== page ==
At last, a rare opportunity to quibble with Duncan Black on something:
Lack of affordable housing becomes an issue when land prices increase greatly, increasing prices/rents generally and encouraging developers and landlords to develop and redevelop more upscale units. Land prices in much of Philly are still really cheap. We had decades of population loss, only just (maybe) reversed.
Whatever the merits of that development, it’s proposed for an area that by any measure has lots of affordable housing already.
Now I’m all for helping poor people. I would give them all of Donald Trump’s moneys and some of mine, too. But housing isn’t unaffordable for poor people here because it’s expensive, it’s unaffordable because there are a lot of people living in poverty.
That’s all true, but check out the news today from the Biz Journal and you’ll see that the land rent problem Duncan’s talking about is starting to happen. And the fact that it’s happening citywide means it’s going to be even more concentrated in the subregions seeing embiggening sales price growth:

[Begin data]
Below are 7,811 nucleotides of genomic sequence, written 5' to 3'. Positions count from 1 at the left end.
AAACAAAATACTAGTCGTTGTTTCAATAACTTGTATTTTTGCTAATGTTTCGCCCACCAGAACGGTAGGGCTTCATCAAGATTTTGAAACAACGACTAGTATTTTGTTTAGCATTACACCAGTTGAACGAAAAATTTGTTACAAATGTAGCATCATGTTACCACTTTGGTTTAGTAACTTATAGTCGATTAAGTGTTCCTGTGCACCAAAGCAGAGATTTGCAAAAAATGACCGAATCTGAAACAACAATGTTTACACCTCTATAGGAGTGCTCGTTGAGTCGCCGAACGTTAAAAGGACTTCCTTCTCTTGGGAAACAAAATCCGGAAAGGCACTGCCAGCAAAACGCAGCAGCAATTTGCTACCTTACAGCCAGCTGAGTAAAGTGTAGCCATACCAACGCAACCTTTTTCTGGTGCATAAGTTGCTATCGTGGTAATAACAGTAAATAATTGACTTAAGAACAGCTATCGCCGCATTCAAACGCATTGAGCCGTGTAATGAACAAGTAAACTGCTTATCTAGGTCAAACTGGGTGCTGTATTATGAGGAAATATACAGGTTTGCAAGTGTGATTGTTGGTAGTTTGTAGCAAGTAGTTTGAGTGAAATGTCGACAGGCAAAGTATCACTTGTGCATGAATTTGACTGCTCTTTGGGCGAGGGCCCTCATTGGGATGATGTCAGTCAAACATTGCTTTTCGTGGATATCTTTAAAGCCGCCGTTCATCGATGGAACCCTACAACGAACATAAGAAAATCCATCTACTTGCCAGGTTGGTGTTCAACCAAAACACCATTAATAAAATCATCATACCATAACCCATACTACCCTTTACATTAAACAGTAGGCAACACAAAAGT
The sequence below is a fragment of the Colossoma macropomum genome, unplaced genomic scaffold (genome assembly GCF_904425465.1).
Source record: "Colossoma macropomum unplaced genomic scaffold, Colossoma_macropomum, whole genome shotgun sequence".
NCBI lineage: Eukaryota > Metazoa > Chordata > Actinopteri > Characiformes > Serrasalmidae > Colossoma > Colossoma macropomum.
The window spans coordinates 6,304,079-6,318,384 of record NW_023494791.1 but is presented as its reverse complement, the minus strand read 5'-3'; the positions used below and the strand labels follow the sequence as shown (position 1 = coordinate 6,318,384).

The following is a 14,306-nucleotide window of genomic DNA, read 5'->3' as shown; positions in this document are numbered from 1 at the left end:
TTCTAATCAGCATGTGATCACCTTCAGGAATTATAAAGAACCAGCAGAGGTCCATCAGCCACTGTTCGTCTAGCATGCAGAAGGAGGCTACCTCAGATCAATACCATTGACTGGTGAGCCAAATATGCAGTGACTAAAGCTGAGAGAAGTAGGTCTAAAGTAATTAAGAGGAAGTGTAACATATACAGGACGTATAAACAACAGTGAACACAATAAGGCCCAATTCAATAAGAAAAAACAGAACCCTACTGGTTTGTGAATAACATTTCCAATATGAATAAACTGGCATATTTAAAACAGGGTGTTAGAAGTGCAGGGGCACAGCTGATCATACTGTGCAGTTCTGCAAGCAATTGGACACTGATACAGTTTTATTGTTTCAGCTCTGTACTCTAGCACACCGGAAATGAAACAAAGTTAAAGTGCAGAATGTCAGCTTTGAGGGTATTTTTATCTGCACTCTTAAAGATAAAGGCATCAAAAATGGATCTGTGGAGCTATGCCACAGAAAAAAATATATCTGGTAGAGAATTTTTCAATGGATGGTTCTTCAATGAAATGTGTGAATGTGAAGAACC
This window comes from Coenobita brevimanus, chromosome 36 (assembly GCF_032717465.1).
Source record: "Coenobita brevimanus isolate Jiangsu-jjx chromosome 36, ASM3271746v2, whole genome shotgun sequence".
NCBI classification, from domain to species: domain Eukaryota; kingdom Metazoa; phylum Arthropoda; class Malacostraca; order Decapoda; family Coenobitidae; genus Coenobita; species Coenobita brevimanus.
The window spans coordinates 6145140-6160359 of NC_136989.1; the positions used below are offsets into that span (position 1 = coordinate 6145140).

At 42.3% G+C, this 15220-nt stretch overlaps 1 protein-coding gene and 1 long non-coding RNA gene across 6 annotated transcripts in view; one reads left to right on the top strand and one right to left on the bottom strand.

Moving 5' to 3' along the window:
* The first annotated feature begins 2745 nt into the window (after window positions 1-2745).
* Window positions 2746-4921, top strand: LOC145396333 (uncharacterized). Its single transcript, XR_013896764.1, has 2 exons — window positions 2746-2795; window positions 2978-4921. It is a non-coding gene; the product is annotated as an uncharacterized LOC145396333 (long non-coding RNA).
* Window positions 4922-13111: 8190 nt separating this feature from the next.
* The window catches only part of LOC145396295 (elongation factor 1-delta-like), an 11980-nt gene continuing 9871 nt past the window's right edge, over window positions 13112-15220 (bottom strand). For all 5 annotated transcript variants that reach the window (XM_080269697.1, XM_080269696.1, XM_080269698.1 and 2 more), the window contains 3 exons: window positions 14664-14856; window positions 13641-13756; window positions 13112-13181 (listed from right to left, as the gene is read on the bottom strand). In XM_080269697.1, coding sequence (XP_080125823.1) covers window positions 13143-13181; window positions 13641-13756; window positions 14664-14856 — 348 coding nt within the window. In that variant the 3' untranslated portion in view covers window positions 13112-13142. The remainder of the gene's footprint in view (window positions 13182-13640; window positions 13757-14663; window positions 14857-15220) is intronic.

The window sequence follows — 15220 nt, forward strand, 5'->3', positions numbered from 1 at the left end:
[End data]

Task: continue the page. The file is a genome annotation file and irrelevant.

Philadelphia ranks 10th among the 25 largest U.S. metropolitan areas in terms of home affordability, according to a new report from Interest.com.
The median household income in the Philadelphia area is 1 percent less than the income required to purchase a median-priced home in the region. In 2012, the local median household income was 3 percent higher than the median-priced home.
This is going in the wrong direction. High poverty is a big issue, but people who aren’t in poverty are also seeing housing prices rising faster than incomes. I think it should be city policy to aim to keep median rents down to around a quarter of area median income – “a week’s pay for a month’s rent”. Philly doesn’t have so much housing demand that we can’t accomplish this. We could reduce the zoning costs and let more developments happen, which would tend to push the prices down on the margin. We could tax land value at a higher rate than buildings. I don’t think Duncan disagrees with that political program, but I feel like saying that Philly doesn’t have an affordability problem takes some of the pressure off city politicians to take a more activist pro-construction posture. The city’s affordable now, but we have to be active about maintaining that affordability as more people move in.